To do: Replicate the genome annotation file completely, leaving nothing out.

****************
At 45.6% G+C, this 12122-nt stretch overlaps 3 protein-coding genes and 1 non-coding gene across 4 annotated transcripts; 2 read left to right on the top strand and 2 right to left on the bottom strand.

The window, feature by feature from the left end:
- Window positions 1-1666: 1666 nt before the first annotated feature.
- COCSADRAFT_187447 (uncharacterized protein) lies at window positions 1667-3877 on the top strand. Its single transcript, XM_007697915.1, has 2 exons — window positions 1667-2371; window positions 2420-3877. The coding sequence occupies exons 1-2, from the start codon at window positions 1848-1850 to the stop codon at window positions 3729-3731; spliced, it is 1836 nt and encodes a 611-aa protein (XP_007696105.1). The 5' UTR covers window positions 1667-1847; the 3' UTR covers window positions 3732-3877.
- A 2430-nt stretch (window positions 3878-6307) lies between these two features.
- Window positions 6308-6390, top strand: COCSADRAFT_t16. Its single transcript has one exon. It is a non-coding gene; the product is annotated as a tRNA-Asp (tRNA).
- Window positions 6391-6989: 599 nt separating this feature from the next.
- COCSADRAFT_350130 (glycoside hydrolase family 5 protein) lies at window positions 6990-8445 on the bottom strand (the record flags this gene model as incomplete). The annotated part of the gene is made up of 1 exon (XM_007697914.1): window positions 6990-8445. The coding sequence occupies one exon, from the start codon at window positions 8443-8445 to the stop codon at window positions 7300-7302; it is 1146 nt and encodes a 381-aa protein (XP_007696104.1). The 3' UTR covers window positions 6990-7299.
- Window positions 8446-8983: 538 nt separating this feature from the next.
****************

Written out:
At 45.6% G+C, this 12122-nt stretch overlaps 3 protein-coding genes and 1 non-coding gene across 4 annotated transcripts; 2 read left to right on the top strand and 2 right to left on the bottom strand.

The window, feature by feature from the left end:
- Window positions 1-1666: 1666 nt before the first annotated feature.
- COCSADRAFT_187447 (uncharacterized protein) lies at window positions 1667-3877 on the top strand. Its single transcript, XM_007697915.1, has 2 exons — window positions 1667-2371; window positions 2420-3877. The coding sequence occupies exons 1-2, from the start codon at window positions 1848-1850 to the stop codon at window positions 3729-3731; spliced, it is 1836 nt and encodes a 611-aa protein (XP_007696105.1). The 5' UTR covers window positions 1667-1847; the 3' UTR covers window positions 3732-3877.
- A 2430-nt stretch (window positions 3878-6307) lies between these two features.
- Window positions 6308-6390, top strand: COCSADRAFT_t16. Its single transcript has one exon. It is a non-coding gene; the product is annotated as a tRNA-Asp (tRNA).
- Window positions 6391-6989: 599 nt separating this feature from the next.
- COCSADRAFT_350130 (glycoside hydrolase family 5 protein) lies at window positions 6990-8445 on the bottom strand (the record flags this gene model as incomplete). The annotated part of the gene is made up of 1 exon (XM_007697914.1): window positions 6990-8445. The coding sequence occupies one exon, from the start codon at window positions 8443-8445 to the stop codon at window positions 7300-7302; it is 1146 nt and encodes a 381-aa protein (XP_007696104.1). The 3' UTR covers window positions 6990-7299.
- Window positions 8446-8983: 538 nt separating this feature from the next.